# Working with files and directories in NIO.2

In previous articles I discussed creation (Creating files and directories) and selection (Listing and filtering directory contents) of files and directories. The last logical step to take is to explore what can we do with them and how. This is a part of the library that was redesigned in a big way. Updates in this area include guarantee of atomicity of certain operations, API improvements, performance optimization as well as introduction of proper exception hierarchy that replaced boolean returning methods from prior versions of IO library.

# Listing and filtering directory contents in NIO.2

There hasn’t been much happening in the area of listing directory contents until the release of Java 7. But since NIO.2 introduced a new way to do this it might be worth it to cover this area. One of big pluses of NIO.2 is the ability to use listing and filtering at once in one method call. This provides an elegant solution to most of listing/filtering needs related to work with a file system.

# Creating files and directories in NIO.2

Great number of applications nowadays create files or directories for very wide range of purposes. Whether it is to generate a report, export piece of configuration or simply to store some data it is important to be able to handle these tasks. Creating files and directories is one of the most heavily used functionality while working with a file system. This part of library underwent quite a modernization. Updates in this area include guarantee of atomicity of certain operations, creation of files and directories with preset file attributes, performance optimization as well as introduction of exception hierarchy that replaced boolean returning methods from prior versions of IO library.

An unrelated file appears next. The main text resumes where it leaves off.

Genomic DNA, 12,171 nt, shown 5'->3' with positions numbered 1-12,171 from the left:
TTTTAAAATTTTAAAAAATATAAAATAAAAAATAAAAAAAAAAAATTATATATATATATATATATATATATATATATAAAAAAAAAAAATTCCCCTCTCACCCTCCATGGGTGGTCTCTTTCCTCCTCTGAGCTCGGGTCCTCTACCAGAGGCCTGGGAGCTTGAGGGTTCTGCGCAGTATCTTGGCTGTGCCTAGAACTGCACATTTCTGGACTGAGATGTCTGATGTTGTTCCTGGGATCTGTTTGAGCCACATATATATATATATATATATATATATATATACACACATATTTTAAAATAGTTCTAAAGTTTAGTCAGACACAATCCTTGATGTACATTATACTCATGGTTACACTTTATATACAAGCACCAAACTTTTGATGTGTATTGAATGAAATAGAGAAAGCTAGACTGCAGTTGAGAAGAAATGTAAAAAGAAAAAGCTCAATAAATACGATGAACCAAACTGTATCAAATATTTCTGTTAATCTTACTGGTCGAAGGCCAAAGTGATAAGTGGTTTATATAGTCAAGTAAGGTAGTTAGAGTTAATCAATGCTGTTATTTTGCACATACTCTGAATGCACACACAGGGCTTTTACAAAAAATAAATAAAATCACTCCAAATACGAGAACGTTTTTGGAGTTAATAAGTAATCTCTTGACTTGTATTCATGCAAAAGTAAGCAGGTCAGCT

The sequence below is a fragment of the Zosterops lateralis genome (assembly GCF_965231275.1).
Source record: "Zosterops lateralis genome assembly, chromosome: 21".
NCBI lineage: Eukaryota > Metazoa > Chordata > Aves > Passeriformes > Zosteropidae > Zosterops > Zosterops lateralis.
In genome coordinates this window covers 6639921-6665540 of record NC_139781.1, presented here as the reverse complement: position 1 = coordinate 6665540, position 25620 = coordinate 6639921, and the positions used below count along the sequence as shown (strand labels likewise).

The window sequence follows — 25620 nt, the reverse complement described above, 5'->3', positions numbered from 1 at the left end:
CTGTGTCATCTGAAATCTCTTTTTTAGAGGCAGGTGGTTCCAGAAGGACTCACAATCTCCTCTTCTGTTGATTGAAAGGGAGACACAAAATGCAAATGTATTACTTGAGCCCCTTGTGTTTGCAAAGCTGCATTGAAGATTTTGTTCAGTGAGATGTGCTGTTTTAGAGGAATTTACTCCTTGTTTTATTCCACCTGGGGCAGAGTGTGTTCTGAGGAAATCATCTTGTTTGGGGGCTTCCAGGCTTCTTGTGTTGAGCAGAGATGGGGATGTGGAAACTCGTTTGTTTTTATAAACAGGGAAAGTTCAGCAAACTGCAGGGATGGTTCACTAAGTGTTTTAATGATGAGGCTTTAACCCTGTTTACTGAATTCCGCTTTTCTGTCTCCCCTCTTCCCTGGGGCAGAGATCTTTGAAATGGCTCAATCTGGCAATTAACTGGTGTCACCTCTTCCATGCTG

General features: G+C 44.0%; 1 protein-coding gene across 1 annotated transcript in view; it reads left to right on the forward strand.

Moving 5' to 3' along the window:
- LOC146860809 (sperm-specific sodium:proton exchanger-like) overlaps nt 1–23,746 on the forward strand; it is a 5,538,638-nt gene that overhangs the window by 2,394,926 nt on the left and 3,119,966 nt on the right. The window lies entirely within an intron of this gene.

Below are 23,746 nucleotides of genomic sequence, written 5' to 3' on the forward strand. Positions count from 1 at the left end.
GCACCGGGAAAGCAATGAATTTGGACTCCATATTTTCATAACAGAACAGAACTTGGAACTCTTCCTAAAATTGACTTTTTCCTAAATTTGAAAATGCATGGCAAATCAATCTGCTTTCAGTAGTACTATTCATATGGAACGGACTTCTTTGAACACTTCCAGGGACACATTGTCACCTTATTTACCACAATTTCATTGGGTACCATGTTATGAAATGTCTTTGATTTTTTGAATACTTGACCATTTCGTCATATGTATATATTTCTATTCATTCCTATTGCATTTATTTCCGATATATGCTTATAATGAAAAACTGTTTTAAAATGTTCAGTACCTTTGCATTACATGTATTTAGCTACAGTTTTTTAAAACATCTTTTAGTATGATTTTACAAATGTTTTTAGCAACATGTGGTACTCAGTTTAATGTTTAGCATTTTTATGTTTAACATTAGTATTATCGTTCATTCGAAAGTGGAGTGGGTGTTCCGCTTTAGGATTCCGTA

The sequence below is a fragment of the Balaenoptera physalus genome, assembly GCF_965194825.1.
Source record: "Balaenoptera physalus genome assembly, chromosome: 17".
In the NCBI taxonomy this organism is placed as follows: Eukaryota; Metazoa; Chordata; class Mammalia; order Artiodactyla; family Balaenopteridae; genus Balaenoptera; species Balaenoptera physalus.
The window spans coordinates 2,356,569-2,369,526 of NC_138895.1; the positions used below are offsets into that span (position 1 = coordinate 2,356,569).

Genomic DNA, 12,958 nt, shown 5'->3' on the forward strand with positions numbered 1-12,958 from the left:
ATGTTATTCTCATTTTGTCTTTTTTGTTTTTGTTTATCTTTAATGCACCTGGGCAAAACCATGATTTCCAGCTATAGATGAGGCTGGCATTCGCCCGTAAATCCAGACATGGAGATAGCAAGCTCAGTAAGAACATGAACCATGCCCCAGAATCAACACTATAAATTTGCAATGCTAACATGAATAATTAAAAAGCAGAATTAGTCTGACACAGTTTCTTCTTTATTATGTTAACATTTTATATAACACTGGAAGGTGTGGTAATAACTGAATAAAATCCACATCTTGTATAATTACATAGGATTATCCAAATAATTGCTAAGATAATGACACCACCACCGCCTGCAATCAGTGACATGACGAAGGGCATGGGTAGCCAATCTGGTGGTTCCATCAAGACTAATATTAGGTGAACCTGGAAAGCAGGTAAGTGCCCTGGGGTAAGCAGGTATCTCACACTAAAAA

# Paths in NIO.2

In order to work with file system one must first be able to point to files and directories. The first thing that needs to be understood is the role of java.nio.file.Path class, the way instances are created and its functionality. As mentioned in previous articles, Path is just an abstraction of the file system location. This allows for the situations when directory does not even have to exist. NIO.2 presents more elegant solutions for getting the object representing file system location. This shields programmer from platform specific problems.

In general, Path instances allow two types of operations:

• syntactic operations
• any operations related to the Path representation itself – hierarchy traversal, conversion, comparison and so on
• file operations
• operations that modify location, state or contents of a file represented by a path instance